Across the country, state legislators have proposed and passed bills that would give partisan state legislators greater control over elections while hamstringing experienced state and local election administrators who have traditionally run our voting systems. Many of the bills would make elections more difficult to administer; make it more difficult to finalize election results; allow for election interference and manipulation by partisan actors; and, in the worst cases, potentially allow state legislatures to overturn the will of the voters and precipitate a democracy crisis. (Protect Democracy, Law Forward, and States United Democracy Center released a report detailing 216+ such bills).

Congress can respond to this growing risk of election subversion with a variety of common-sense reforms that protect against partisan interference, decrease the chances of future post-election turmoil, and strengthen the bedrock of American elections, regardless of which party controls any given political office or stands to win a given election. These measures include:

1. Paper ballot requirements

Future efforts to subvert election outcomes will likely involve creating doubt and uncertainty about the actual count of the popular vote in a jurisdiction. To prevent this, every voter should cast their vote on a paper ballot (marked by hand or by a ballot-marking device) that they have an opportunity to review before it is cast. In Georgia in 2020, the ability to conduct repeated recounts of physical ballots verified by voters was a critical backstop to disprove unfounded allegations of voter fraud. But as of 2020, eight states still used paperless voting machines in some jurisdictions. Widespread reports that these machines are insecure (and may have been targeted by Russian hackers in 2016) would make it easy to cast a cloud of suspicion over votes not supported by a paper record. Congress should require that, in federal elections, all voters must cast their ballots in paper form.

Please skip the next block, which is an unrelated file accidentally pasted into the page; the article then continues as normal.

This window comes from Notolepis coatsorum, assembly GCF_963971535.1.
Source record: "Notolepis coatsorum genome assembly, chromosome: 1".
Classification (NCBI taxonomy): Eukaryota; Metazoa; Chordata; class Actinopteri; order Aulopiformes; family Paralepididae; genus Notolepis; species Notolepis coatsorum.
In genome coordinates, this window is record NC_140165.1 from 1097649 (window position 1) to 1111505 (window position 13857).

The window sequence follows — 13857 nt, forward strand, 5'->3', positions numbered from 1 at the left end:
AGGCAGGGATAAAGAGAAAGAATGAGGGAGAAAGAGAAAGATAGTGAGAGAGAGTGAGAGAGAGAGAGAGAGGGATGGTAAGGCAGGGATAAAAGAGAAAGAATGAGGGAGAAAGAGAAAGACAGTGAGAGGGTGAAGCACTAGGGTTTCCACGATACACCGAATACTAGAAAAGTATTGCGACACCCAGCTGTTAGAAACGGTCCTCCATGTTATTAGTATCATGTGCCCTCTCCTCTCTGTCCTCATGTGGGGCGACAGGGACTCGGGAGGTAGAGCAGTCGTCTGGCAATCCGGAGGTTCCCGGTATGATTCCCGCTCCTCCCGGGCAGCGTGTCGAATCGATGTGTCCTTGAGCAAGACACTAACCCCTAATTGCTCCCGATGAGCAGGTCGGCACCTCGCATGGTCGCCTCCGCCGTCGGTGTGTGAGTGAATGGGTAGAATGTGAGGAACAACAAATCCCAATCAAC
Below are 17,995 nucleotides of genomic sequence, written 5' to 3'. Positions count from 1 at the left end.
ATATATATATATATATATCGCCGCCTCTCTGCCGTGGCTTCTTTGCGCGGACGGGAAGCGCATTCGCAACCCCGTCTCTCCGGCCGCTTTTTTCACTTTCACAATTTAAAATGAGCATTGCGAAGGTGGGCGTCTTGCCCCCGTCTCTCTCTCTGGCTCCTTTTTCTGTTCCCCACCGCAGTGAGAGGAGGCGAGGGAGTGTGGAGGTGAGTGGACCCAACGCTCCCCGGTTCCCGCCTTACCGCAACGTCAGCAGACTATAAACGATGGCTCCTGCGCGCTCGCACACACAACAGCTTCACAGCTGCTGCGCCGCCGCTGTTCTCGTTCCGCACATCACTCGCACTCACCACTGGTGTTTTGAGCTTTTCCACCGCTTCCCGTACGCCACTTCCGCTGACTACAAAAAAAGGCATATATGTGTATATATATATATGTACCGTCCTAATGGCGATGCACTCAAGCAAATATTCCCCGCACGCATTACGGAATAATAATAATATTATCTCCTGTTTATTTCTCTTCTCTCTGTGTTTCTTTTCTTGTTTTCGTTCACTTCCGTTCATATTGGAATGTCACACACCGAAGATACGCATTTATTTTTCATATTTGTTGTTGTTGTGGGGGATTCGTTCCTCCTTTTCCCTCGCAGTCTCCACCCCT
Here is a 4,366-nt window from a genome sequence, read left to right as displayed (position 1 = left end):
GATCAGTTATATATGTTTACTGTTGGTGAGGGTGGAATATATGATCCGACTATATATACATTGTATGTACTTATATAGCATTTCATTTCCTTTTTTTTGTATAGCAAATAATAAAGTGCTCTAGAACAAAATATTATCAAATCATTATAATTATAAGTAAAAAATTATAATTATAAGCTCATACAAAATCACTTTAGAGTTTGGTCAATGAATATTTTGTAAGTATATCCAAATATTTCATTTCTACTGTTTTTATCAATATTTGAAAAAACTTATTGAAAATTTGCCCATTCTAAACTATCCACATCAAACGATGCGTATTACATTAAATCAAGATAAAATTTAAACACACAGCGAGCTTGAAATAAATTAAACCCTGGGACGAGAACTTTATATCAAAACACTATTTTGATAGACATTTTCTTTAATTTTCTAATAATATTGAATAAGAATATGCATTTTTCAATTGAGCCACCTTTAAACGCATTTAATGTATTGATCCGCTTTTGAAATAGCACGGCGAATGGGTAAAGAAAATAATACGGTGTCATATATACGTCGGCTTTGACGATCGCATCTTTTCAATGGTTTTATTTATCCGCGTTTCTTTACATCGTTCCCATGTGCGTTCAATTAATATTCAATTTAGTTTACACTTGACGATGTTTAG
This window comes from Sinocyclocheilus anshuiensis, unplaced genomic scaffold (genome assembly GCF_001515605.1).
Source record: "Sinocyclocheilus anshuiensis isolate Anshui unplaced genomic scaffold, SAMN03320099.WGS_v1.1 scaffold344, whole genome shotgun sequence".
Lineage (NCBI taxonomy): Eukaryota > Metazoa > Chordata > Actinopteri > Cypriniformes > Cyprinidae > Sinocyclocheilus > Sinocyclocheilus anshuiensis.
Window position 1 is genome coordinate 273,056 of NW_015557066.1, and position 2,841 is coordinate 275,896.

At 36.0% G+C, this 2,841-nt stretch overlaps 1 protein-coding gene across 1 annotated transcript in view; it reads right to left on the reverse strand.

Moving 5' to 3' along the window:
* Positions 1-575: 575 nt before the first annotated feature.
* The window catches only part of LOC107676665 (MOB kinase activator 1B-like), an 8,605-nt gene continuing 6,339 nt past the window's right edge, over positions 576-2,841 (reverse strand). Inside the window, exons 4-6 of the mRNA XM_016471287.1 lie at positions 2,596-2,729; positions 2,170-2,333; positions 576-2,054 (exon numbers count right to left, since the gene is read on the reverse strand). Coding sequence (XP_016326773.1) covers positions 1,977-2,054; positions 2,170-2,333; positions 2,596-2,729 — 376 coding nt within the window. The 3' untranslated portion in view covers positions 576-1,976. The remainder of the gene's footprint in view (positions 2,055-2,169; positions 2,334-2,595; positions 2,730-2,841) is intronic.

This principle is reflected in Sec. 1501-1507 of the For the People Act (S.1)

2. Chain of custody protections for ballots, other election records, and election equipment

Once voters cast a paper ballot, those ballots must be preserved throughout the tabulation and certification processes. Federal law already requires that ballots be retained for 22 months, but specifies no standards for how they should be stored and monitored throughout that period. The ongoing, highly-criticized partisan election review conducted by the Arizona State Senate illustrates how the integrity of ballot records can be jeopardized by a sloppy counting process — for instance, using pens to mark ballots during review risks permanently obscuring a voter’s true intent. Furthermore, the fact that sensitive voting machines were handed over to third parties means that they cannot be used in future elections, which could cost taxpayers millions. Congress should direct relevant agencies to promulgate more specific regulations governing how ballots, other election records, and election equipment should be handled, and should also prohibit reckless actions by election officials that endanger the preservation or security of records and equipment.

This principle is reflected in the Protecting Election Administration from Interference Act (S.2626)